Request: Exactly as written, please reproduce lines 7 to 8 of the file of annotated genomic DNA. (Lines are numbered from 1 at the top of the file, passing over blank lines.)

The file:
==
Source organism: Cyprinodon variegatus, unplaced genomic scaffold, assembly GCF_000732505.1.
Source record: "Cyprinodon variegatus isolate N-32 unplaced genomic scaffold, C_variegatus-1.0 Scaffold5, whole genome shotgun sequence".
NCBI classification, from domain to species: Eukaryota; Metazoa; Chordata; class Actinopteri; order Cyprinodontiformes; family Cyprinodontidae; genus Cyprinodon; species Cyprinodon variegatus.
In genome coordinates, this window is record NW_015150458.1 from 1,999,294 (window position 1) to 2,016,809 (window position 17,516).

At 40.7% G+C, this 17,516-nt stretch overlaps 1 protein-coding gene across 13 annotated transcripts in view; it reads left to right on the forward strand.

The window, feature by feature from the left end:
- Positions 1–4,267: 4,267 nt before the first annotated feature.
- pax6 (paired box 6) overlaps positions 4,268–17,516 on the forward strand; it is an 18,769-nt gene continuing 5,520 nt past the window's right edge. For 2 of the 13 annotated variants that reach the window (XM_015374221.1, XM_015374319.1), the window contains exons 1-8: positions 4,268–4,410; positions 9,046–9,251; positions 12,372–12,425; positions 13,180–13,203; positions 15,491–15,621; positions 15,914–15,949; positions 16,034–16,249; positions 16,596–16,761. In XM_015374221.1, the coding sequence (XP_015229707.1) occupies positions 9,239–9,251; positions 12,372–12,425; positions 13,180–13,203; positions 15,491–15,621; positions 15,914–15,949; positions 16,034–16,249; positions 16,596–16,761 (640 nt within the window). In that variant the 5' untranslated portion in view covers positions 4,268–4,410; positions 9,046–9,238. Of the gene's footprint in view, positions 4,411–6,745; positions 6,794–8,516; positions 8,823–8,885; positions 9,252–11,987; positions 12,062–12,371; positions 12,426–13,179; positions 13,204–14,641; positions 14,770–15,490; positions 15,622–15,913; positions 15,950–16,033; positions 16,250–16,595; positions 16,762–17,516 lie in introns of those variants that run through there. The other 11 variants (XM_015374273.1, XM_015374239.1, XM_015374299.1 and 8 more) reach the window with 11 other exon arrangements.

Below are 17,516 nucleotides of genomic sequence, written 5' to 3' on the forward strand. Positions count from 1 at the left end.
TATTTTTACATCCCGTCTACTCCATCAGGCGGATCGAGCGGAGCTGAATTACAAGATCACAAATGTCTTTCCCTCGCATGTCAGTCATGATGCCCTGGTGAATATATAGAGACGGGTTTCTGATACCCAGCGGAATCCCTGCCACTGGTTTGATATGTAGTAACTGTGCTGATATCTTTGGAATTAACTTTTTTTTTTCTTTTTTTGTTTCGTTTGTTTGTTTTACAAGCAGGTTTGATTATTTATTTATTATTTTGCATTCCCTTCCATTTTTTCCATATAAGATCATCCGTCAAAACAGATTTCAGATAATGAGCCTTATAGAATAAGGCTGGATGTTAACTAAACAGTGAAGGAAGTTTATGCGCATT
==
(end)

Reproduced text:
- Positions 1–4,267: 4,267 nt before the first annotated feature.
- pax6 (paired box 6) overlaps positions 4,268–17,516 on the forward strand; it is an 18,769-nt gene continuing 5,520 nt past the window's right edge. For 2 of the 13 annotated variants that reach the window (XM_015374221.1, XM_015374319.1), the window contains exons 1-8: positions 4,268–4,410; positions 9,046–9,251; positions 12,372–12,425; positions 13,180–13,203; positions 15,491–15,621; positions 15,914–15,949; positions 16,034–16,249; positions 16,596–16,761. In XM_015374221.1, the coding sequence (XP_015229707.1) occupies positions 9,239–9,251; positions 12,372–12,425; positions 13,180–13,203; positions 15,491–15,621; positions 15,914–15,949; positions 16,034–16,249; positions 16,596–16,761 (640 nt within the window). In that variant the 5' untranslated portion in view covers positions 4,268–4,410; positions 9,046–9,238. Of the gene's footprint in view, positions 4,411–6,745; positions 6,794–8,516; positions 8,823–8,885; positions 9,252–11,987; positions 12,062–12,371; positions 12,426–13,179; positions 13,204–14,641; positions 14,770–15,490; positions 15,622–15,913; positions 15,950–16,033; positions 16,250–16,595; positions 16,762–17,516 lie in introns of those variants that run through there. The other 11 variants (XM_015374273.1, XM_015374239.1, XM_015374299.1 and 8 more) reach the window with 11 other exon arrangements.